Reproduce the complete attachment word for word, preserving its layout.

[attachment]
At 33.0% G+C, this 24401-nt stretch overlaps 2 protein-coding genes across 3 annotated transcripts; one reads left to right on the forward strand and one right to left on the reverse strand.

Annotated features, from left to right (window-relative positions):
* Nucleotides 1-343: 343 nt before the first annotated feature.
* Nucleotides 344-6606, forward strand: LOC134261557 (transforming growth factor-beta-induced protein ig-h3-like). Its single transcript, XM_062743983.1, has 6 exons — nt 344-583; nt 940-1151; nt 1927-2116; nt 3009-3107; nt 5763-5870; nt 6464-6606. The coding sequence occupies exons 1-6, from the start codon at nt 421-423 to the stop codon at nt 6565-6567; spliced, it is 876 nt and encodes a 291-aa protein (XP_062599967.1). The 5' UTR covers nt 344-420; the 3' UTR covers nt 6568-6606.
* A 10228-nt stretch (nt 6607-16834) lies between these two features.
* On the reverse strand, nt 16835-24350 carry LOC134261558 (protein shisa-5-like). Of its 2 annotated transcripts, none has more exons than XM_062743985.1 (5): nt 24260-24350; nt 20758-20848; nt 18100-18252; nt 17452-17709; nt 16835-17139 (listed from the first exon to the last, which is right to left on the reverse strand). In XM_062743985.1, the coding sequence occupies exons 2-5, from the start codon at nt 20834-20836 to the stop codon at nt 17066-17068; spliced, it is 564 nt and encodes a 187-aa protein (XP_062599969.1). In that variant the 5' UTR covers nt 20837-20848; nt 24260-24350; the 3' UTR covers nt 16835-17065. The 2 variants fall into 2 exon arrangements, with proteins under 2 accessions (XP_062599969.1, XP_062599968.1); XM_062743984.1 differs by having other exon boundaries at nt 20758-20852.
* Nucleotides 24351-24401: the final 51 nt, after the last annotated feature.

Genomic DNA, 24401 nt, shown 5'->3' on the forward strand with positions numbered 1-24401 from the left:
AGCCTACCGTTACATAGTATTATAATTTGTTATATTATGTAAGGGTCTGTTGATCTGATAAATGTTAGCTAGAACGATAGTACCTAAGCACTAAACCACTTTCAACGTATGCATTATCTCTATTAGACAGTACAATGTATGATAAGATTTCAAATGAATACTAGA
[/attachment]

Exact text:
At 33.0% G+C, this 24401-nt stretch overlaps 2 protein-coding genes across 3 annotated transcripts; one reads left to right on the forward strand and one right to left on the reverse strand.

Annotated features, from left to right (window-relative positions):
* Nucleotides 1-343: 343 nt before the first annotated feature.
* Nucleotides 344-6606, forward strand: LOC134261557 (transforming growth factor-beta-induced protein ig-h3-like). Its single transcript, XM_062743983.1, has 6 exons — nt 344-583; nt 940-1151; nt 1927-2116; nt 3009-3107; nt 5763-5870; nt 6464-6606. The coding sequence occupies exons 1-6, from the start codon at nt 421-423 to the stop codon at nt 6565-6567; spliced, it is 876 nt and encodes a 291-aa protein (XP_062599967.1). The 5' UTR covers nt 344-420; the 3' UTR covers nt 6568-6606.
* A 10228-nt stretch (nt 6607-16834) lies between these two features.
* On the reverse strand, nt 16835-24350 carry LOC134261558 (protein shisa-5-like). Of its 2 annotated transcripts, none has more exons than XM_062743985.1 (5): nt 24260-24350; nt 20758-20848; nt 18100-18252; nt 17452-17709; nt 16835-17139 (listed from the first exon to the last, which is right to left on the reverse strand). In XM_062743985.1, the coding sequence occupies exons 2-5, from the start codon at nt 20834-20836 to the stop codon at nt 17066-17068; spliced, it is 564 nt and encodes a 187-aa protein (XP_062599969.1). In that variant the 5' UTR covers nt 20837-20848; nt 24260-24350; the 3' UTR covers nt 16835-17065. The 2 variants fall into 2 exon arrangements, with proteins under 2 accessions (XP_062599969.1, XP_062599968.1); XM_062743984.1 differs by having other exon boundaries at nt 20758-20852.
* Nucleotides 24351-24401: the final 51 nt, after the last annotated feature.

Genomic DNA, 24401 nt, shown 5'->3' on the forward strand with positions numbered 1-24401 from the left:
AGCCTACCGTTACATAGTATTATAATTTGTTATATTATGTAAGGGTCTGTTGATCTGATAAATGTTAGCTAGAACGATAGTACCTAAGCACTAAACCACTTTCAACGTATGCATTATCTCTATTAGACAGTACAATGTATGATAAGATTTCAAATGAATACTAGA